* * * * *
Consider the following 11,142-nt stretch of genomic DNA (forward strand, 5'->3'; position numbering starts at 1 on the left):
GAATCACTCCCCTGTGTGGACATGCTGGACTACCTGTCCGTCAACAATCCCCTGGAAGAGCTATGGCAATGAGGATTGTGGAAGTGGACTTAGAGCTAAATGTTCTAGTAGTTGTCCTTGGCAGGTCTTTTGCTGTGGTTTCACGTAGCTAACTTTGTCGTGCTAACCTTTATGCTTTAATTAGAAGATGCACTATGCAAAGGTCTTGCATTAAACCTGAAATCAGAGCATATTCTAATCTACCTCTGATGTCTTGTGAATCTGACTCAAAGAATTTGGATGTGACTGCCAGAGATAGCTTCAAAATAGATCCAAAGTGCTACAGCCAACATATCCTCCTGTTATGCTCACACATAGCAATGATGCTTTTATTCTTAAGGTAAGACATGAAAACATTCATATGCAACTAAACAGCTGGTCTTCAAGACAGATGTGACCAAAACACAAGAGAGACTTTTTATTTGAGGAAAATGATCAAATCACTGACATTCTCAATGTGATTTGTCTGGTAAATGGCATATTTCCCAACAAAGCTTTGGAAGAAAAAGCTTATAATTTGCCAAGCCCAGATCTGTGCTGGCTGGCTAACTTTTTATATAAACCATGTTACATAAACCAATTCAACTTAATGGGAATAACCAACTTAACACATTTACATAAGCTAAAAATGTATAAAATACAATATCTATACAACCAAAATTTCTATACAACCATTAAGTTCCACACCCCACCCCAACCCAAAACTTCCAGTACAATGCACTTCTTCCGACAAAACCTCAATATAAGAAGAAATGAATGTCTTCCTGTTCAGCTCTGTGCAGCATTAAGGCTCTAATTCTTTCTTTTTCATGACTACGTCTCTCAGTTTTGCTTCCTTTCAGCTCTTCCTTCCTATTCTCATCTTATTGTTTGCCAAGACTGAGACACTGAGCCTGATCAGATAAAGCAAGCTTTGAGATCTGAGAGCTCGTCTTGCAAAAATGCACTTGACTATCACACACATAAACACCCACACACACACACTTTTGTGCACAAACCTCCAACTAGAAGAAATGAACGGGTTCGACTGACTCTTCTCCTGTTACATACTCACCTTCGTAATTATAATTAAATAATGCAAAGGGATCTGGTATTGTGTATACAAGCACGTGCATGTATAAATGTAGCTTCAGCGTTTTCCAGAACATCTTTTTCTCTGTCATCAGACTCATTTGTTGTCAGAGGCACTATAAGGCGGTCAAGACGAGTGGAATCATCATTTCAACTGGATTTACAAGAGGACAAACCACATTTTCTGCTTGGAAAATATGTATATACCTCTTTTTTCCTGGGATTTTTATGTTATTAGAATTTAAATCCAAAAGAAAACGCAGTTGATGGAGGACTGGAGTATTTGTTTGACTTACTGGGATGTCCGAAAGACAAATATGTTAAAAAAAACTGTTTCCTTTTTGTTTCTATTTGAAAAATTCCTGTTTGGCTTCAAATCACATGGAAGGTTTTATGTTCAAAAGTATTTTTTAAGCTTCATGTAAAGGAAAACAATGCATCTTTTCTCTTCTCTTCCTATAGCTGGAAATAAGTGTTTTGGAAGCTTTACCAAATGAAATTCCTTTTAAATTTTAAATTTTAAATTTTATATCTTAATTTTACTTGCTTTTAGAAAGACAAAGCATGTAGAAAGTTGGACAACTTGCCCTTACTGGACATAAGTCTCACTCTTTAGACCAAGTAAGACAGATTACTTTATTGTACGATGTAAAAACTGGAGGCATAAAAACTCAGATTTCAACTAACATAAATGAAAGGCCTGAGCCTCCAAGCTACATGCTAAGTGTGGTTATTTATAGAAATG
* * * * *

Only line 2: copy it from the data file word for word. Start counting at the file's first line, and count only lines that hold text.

GAATCACTCCCCTGTGTGGACATGCTGGACTACCTGTCCGTCAACAATCCCCTGGAAGAGCTATGGCAATGAGGATTGTGGAAGTGGACTTAGAGCTAAATGTTCTAGTAGTTGTCCTTGGCAGGTCTTTTGCTGTGGTTTCACGTAGCTAACTTTGTCGTGCTAACCTTTATGCTTTAATTAGAAGATGCACTATGCAAAGGTCTTGCATTAAACCTGAAATCAGAGCATATTCTAATCTACCTCTGATGTCTTGTGAATCTGACTCAAAGAATTTGGATGTGACTGCCAGAGATAGCTTCAAAATAGATCCAAAGTGCTACAGCCAACATATCCTCCTGTTATGCTCACACATAGCAATGATGCTTTTATTCTTAAGGTAAGACATGAAAACATTCATATGCAACTAAACAGCTGGTCTTCAAGACAGATGTGACCAAAACACAAGAGAGACTTTTTATTTGAGGAAAATGATCAAATCACTGACATTCTCAATGTGATTTGTCTGGTAAATGGCATATTTCCCAACAAAGCTTTGGAAGAAAAAGCTTATAATTTGCCAAGCCCAGATCTGTGCTGGCTGGCTAACTTTTTATATAAACCATGTTACATAAACCAATTCAACTTAATGGGAATAACCAACTTAACACATTTACATAAGCTAAAAATGTATAAAATACAATATCTATACAACCAAAATTTCTATACAACCATTAAGTTCCACACCCCACCCCAACCCAAAACTTCCAGTACAATGCACTTCTTCCGACAAAACCTCAATATAAGAAGAAATGAATGTCTTCCTGTTCAGCTCTGTGCAGCATTAAGGCTCTAATTCTTTCTTTTTCATGACTACGTCTCTCAGTTTTGCTTCCTTTCAGCTCTTCCTTCCTATTCTCATCTTATTGTTTGCCAAGACTGAGACACTGAGCCTGATCAGATAAAGCAAGCTTTGAGATCTGAGAGCTCGTCTTGCAAAAATGCACTTGACTATCACACACATAAACACCCACACACACACACTTTTGTGCACAAACCTCCAACTAGAAGAAATGAACGGGTTCGACTGACTCTTCTCCTGTTACATACTCACCTTCGTAATTATAATTAAATAATGCAAAGGGATCTGGTATTGTGTATACAAGCACGTGCATGTATAAATGTAGCTTCAGCGTTTTCCAGAACATCTTTTTCTCTGTCATCAGACTCATTTGTTGTCAGAGGCACTATAAGGCGGTCAAGACGAGTGGAATCATCATTTCAACTGGATTTACAAGAGGACAAACCACATTTTCTGCTTGGAAAATATGTATATACCTCTTTTTTCCTGGGATTTTTATGTTATTAGAATTTAAATCCAAAAGAAAACGCAGTTGATGGAGGACTGGAGTATTTGTTTGACTTACTGGGATGTCCGAAAGACAAATATGTTAAAAAAAACTGTTTCCTTTTTGTTTCTATTTGAAAAATTCCTGTTTGGCTTCAAATCACATGGAAGGTTTTATGTTCAAAAGTATTTTTTAAGCTTCATGTAAAGGAAAACAATGCATCTTTTCTCTTCTCTTCCTATAGCTGGAAATAAGTGTTTTGGAAGCTTTACCAAATGAAATTCCTTTTAAATTTTAAATTTTAAATTTTATATCTTAATTTTACTTGCTTTTAGAAAGACAAAGCATGTAGAAAGTTGGACAACTTGCCCTTACTGGACATAAGTCTCACTCTTTAGACCAAGTAAGACAGATTACTTTATTGTACGATGTAAAAACTGGAGGCATAAAAACTCAGATTTCAACTAACATAAATGAAAGGCCTGAGCCTCCAAGCTACATGCTAAGTGTGGTTATTTATAGAAATG